Wonder encourages an open-minded approach to the world, allowing us to entertain possibilities beyond our current knowledge or beliefs and fostering a mindset that's receptive to new ideas and alternative perspectives.  Wonder evokes emotions deeply rooted in awe, joy, and amazement. These emotions can drive us to explore the world with greater depth, influencing our imagination to conjure scenarios and stories that capture the essence of what we find wondrous.  Experiencing wonder expands our mental horizons,  broadening our understanding of what's possible, pushing the boundaries of our imagination to encompass things beyond our immediate reality.

 

This month, I will be spending time exploring the ways I can claim the wonder of Advent and and Christmas as to how wonder pushes me to explore beyond current reality.  I will spend a little more time hearing the stories, watching the movies, and listening to the music that brings awe and wonder to my life this Advent.  While I may find different answers or expressions of wonder than I did as a child, I will (we will), nonetheless, approach this season with a more zealous sense of wonder than years past.  


Maybe, just maybe, a reconnection with wonder will move me (and us) out of the fear and anxiety that permeates the rest of our days.  May we affirm in the wonder of this Advent that there is hope, we will make peace, we will find more joy, and love one another that endures beyond when the calendar (or society) says we can go back to the way we were.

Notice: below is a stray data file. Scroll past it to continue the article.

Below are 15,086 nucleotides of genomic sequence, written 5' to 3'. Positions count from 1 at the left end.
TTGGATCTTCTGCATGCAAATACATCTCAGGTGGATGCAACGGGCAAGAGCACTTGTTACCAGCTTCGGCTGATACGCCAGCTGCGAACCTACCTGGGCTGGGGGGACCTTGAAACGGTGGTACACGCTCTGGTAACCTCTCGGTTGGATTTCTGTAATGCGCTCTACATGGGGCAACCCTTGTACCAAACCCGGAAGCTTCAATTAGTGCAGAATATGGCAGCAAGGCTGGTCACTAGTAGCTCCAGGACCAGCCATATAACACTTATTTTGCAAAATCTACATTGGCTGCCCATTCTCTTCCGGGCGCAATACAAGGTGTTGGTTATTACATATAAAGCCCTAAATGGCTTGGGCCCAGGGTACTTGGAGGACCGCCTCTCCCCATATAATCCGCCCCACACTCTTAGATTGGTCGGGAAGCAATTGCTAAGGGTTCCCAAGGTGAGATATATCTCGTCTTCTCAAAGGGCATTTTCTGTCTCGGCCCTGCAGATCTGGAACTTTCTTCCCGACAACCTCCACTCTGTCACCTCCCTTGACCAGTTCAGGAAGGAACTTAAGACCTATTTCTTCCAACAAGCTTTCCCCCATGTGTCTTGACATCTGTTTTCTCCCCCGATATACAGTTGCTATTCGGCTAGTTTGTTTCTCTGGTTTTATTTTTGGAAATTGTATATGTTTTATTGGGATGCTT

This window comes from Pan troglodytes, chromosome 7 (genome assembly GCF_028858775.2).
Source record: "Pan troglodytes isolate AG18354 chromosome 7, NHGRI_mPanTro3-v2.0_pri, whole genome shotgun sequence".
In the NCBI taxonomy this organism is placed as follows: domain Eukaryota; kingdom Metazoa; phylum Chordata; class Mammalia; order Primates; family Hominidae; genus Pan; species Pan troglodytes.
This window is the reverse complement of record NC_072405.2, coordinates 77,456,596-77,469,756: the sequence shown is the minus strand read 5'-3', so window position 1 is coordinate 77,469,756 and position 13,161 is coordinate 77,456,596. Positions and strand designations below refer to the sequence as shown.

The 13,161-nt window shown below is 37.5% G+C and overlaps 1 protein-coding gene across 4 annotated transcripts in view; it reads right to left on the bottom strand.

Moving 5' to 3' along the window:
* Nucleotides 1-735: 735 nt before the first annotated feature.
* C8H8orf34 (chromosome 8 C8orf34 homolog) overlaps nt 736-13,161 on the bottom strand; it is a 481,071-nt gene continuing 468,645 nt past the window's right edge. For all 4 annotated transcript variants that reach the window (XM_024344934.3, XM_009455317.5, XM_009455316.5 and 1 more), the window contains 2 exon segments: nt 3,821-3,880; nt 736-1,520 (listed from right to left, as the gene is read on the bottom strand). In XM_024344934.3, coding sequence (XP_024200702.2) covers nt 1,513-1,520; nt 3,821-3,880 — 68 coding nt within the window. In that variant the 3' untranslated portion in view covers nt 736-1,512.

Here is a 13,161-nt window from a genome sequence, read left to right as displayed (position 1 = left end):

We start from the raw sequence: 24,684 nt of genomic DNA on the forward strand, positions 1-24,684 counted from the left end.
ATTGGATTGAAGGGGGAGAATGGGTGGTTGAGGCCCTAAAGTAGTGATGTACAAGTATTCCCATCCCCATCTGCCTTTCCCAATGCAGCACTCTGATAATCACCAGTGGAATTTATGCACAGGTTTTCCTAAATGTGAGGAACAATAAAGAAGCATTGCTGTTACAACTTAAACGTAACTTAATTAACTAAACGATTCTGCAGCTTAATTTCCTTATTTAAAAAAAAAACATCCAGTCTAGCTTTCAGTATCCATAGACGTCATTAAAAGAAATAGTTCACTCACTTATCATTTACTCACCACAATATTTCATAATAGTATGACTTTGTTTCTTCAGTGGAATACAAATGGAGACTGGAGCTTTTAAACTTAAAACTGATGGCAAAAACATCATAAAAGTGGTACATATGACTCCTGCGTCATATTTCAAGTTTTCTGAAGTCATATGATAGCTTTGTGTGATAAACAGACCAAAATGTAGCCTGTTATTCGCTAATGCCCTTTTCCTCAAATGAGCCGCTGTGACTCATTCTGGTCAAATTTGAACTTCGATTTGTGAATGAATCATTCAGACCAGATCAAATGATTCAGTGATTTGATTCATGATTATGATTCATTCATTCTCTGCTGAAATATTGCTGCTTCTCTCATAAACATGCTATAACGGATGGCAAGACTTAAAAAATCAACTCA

I’ll see you Sunday.

Kyle 

November 2023 Caller Article

The Book of Exodus doesn’t just tell the story about the liberation of the Israelite slaves from Egyptian captivity and their journey through the wilderness toward the Promised Land.  Yes, Exodus bears witness to the meaning of the exodus and revelation experience at Mount Sinai and lays the foundation for Israel’s religious traditions.


The Book of Exodus is the story of us -- of our struggles as individuals and as a community, of our journey toward living wholly as a people in relationship with God, of our task to live,     according to the promises God makes with us and we make with one another.  When we look deeper into the story of Exodus, we find ourselves caught in the tangles of living as people once totally dependent on the whims and demands of others to a people fully free to make   decisions on our own and to live with the blessings and consequences of those decisions.  


Exodus has great themes that are relevant today -- themes like liberation (freeing ourselves from the bondage of our own thoughts, actions, and perspectives, as well as others’), law (establishing the rules that we all live by), covenant (living together in relationships that honor one another), and worship (setting the rituals of our worship of God and what they mean).


Many times we see the people wandering in the wilderness as lost, without direction and   without life.  Instead, what happens in the wilderness is an ordering of life together, setting up rules to live by, gaining an identity as God’s people, and maturing into a people God created them to be, not the people bound in slavery and oppression.